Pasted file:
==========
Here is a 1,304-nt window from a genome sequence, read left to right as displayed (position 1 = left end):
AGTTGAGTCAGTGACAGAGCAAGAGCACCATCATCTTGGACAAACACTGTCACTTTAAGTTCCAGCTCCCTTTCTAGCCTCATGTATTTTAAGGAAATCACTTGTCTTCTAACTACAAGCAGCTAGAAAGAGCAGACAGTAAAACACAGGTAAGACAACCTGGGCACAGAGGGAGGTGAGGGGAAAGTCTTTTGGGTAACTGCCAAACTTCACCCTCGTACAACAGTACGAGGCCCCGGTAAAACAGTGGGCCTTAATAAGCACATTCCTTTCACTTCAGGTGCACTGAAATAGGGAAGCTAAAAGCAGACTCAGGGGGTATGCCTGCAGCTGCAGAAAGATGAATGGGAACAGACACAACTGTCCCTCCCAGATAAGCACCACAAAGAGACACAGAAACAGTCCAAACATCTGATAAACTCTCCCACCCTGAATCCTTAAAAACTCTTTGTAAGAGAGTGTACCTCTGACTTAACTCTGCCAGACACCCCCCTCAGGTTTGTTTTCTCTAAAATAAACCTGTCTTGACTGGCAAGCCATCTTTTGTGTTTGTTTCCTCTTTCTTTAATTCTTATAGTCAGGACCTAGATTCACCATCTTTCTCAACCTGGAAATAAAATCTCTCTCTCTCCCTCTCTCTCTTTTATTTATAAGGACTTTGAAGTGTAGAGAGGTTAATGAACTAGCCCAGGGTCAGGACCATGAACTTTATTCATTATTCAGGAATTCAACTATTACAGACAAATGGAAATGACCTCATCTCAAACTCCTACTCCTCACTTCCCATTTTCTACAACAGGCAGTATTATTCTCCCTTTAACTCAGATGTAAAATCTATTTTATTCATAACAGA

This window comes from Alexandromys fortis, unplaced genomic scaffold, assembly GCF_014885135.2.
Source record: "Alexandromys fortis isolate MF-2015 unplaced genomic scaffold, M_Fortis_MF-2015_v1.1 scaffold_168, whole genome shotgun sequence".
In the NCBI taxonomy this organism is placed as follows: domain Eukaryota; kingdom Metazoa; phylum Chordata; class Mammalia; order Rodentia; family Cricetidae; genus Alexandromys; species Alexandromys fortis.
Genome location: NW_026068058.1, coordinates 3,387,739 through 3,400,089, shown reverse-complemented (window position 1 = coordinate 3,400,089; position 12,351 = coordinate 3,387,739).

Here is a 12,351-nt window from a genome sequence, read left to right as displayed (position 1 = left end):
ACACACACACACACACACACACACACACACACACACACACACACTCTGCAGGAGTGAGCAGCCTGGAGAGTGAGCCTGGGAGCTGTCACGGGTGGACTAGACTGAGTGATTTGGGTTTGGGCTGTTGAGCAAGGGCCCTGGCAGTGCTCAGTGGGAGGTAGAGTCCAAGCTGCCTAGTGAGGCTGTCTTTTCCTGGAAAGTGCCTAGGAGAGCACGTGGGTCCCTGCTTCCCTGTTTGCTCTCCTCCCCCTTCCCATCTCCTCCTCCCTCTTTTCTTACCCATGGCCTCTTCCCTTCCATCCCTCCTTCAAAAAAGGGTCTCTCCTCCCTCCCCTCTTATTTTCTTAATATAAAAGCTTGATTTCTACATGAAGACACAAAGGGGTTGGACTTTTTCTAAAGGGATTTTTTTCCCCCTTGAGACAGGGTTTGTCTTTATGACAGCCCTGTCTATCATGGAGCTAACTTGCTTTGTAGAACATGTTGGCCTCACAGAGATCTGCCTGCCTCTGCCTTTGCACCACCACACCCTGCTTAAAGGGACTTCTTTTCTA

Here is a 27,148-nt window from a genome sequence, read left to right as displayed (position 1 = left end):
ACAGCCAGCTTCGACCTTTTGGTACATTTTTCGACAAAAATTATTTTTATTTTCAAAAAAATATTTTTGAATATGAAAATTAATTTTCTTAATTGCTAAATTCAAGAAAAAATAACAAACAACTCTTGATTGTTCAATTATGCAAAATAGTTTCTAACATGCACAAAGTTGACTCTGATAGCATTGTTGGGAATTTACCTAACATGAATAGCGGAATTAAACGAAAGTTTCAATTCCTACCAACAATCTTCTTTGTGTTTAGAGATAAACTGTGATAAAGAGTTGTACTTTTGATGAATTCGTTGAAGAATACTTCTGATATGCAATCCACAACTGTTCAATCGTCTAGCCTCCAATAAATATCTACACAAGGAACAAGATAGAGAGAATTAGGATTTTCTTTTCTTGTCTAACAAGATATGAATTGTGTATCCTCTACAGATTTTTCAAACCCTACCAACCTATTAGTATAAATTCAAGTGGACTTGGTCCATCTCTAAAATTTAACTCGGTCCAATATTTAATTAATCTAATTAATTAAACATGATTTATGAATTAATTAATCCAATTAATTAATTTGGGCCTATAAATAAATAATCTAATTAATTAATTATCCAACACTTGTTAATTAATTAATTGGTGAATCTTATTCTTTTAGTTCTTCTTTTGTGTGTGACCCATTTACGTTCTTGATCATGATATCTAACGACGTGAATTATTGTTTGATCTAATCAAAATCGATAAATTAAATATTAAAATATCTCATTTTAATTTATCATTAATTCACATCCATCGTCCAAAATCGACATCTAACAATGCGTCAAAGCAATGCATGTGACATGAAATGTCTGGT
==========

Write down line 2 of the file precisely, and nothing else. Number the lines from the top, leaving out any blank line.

AGTTGAGTCAGTGACAGAGCAAGAGCACCATCATCTTGGACAAACACTGTCACTTTAAGTTCCAGCTCCCTTTCTAGCCTCATGTATTTTAAGGAAATCACTTGTCTTCTAACTACAAGCAGCTAGAAAGAGCAGACAGTAAAACACAGGTAAGACAACCTGGGCACAGAGGGAGGTGAGGGGAAAGTCTTTTGGGTAACTGCCAAACTTCACCCTCGTACAACAGTACGAGGCCCCGGTAAAACAGTGGGCCTTAATAAGCACATTCCTTTCACTTCAGGTGCACTGAAATAGGGAAGCTAAAAGCAGACTCAGGGGGTATGCCTGCAGCTGCAGAAAGATGAATGGGAACAGACACAACTGTCCCTCCCAGATAAGCACCACAAAGAGACACAGAAACAGTCCAAACATCTGATAAACTCTCCCACCCTGAATCCTTAAAAACTCTTTGTAAGAGAGTGTACCTCTGACTTAACTCTGCCAGACACCCCCCTCAGGTTTGTTTTCTCTAAAATAAACCTGTCTTGACTGGCAAGCCATCTTTTGTGTTTGTTTCCTCTTTCTTTAATTCTTATAGTCAGGACCTAGATTCACCATCTTTCTCAACCTGGAAATAAAATCTCTCTCTCTCCCTCTCTCTCTTTTATTTATAAGGACTTTGAAGTGTAGAGAGGTTAATGAACTAGCCCAGGGTCAGGACCATGAACTTTATTCATTATTCAGGAATTCAACTATTACAGACAAATGGAAATGACCTCATCTCAAACTCCTACTCCTCACTTCCCATTTTCTACAACAGGCAGTATTATTCTCCCTTTAACTCAGATGTAAAATCTATTTTATTCATAACAGA